Silicon Valley’s Tech Tycoons Are Buying Up Hawaii Real Estate At Rapid Clip — Some For Pleasure And Others For Profit

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photo courtesy of the Financial Times

Frustrated with an increasingly volatile stock market or just looking to escape to paradise, Silicon Valley executives have been splashing the cash on Hawaii real estate, spending millions on palatial spreads. Sales have been blazing across the state faster than a mountain top lava flow,  igniting the property market, setting new records. Four islands in particular — the Big Island, Oahu, Maui and Kauai has seen the greatest volume of homes sold according to Hawaii Life Real Estate Brokers and first reported in Bloomberg.

The cash is rolling in like 30 footers during a pro surf competition. Over 55 homes sold for $5 million or more from the beginning of the year to end of July, tripling the previous year’s total. There were 23 sales in the $10 million and over market during the same period — double the year before. Jetting from the tech center to the tropical island is nothing new. In fact, it’s a well worn path.

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Photo courtesy of Curbed.com

Hawaii’s tech tycoons  currently include Facebook Chief exec Mark Zuckerberg who bought a 700-acre estate on the sparsely populated Kauai reportedly for $100 million.

“You’re not seeing them buy penthouses in Honolulu — they’re buying vast estates,” Winston Chesterfield, a director at research firm Wealth-X told Bloomberg. “It’s wild, it’s green, there’s ocean, there’s animals. There’s a very strong organic sense.”

Other Silicon Valley famous faces waking up to lush landscapes and aqua seas include Marc Benioff owner of the Salesforce clouding company and now Time Magazine, who purchased his Big Island compound in 2000 for the bargain basement price $12.5 million.

Larry Ellison

Larry Ellison (Photo courtesy of Forbes)

Oracle founder Larry Ellison (he purchased the entire island — or 98 percent of it — of Lanai from Dole Foods’ mogul David Murdock for a mighty $300 million in 2012). Mind you, when your net worth tops $49 billion and you are the 7th richest person in the world (according to Forbes), you can afford to spend a portion of it on an island to experiment with “environmentally sound ways to live.”

Only $20 or so billion behind Ellison is Michael Dell, owner of Dell Technologies whose net worth is $20.8 billion. He purchased the Four Seasons Resort Maui — just one of Silicon Valley’s elite who are investing in exclusive Hawaiian hotels as well as their own properties.

Paul Allen, the cofounder of Microsoft and talented part-time guitarist, like Ellison once owned an entire island. Now he merely owns a property on the Big Island, spending $7.5 million on a 10 acre farm in Kailua called the Thurston Estate. It consists of a 12,000 square-foot main house, along with living quarters for employees, a private harbor and bridge to a small island.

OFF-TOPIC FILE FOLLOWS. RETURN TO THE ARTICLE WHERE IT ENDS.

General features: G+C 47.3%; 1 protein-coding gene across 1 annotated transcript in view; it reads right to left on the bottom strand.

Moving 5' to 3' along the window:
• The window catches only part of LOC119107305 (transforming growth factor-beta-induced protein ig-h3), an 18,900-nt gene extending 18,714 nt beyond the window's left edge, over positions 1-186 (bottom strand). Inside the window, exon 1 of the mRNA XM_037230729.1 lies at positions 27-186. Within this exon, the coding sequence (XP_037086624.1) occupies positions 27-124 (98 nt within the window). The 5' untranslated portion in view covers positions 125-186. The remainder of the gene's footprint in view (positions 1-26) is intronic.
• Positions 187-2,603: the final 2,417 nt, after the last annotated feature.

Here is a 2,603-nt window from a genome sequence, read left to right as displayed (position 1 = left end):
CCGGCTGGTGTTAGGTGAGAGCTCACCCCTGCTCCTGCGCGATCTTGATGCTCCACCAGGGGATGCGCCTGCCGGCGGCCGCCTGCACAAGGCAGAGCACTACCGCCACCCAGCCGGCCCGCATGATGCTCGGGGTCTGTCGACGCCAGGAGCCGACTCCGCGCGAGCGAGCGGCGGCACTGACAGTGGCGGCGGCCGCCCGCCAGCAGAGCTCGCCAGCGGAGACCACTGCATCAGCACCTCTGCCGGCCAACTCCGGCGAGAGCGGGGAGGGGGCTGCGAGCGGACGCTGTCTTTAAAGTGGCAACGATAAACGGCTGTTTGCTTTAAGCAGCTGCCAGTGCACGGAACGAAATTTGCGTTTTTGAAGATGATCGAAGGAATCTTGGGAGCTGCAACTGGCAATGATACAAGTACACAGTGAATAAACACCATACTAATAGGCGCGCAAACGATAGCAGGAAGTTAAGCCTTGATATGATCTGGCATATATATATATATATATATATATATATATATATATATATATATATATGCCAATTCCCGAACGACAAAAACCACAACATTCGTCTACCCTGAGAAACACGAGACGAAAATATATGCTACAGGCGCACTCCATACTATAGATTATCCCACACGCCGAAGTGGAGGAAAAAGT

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Peter Thiel (photo courtesy of Startupdaily.net)

Controversial PayPal founder, early Facebook investor and Trump supporter, Peter Thiel purchased a 1.7 acre ocean front property in Maui for 2011 for a then record $27 million. The home is made up of 4 pavilions, wrapping around a courtyard and swimming pool.

Innovation is in these mavericks’ blood and for many, owning a spread in paradise isn’t enough. Many, as in the case or Larry Ellison, aim to do something constructive with the land.

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The Larry Ellison owned Four Seasons Resort In Lanai

“We’ve looked at agriculture, and it is one of the few industries that has not been transformed by modern technology,” he said at the Four Seasons Resort Lanai at Manele Bay last year. He plans to make the island a model that changes agriculture for the world by growing the freshest, most nutritional produce and profitably selling it for less than mass-produced imports. He has built a $15 million high-tech greenhouse with the aim to produce better food that costs less. “Lanai is step No. 1,” Ellison said. “We think we can transform agriculture.”

Pierre Omidyar, the founder of Ebay has purchased a farm in Kauau with the aim of importing almost 700 cows to start a dairy farm. His goal is decrease the island-state’s heavy reliance on imported milk, while using sustainable agriculture practices. His efforts have been met with opposition from sections of the tourism industry, worried about the smell from cow manure and flies on their resorts. Clearly, when profits are concerned, Hawaii’s wealthy feel it’s worth making a stink over.

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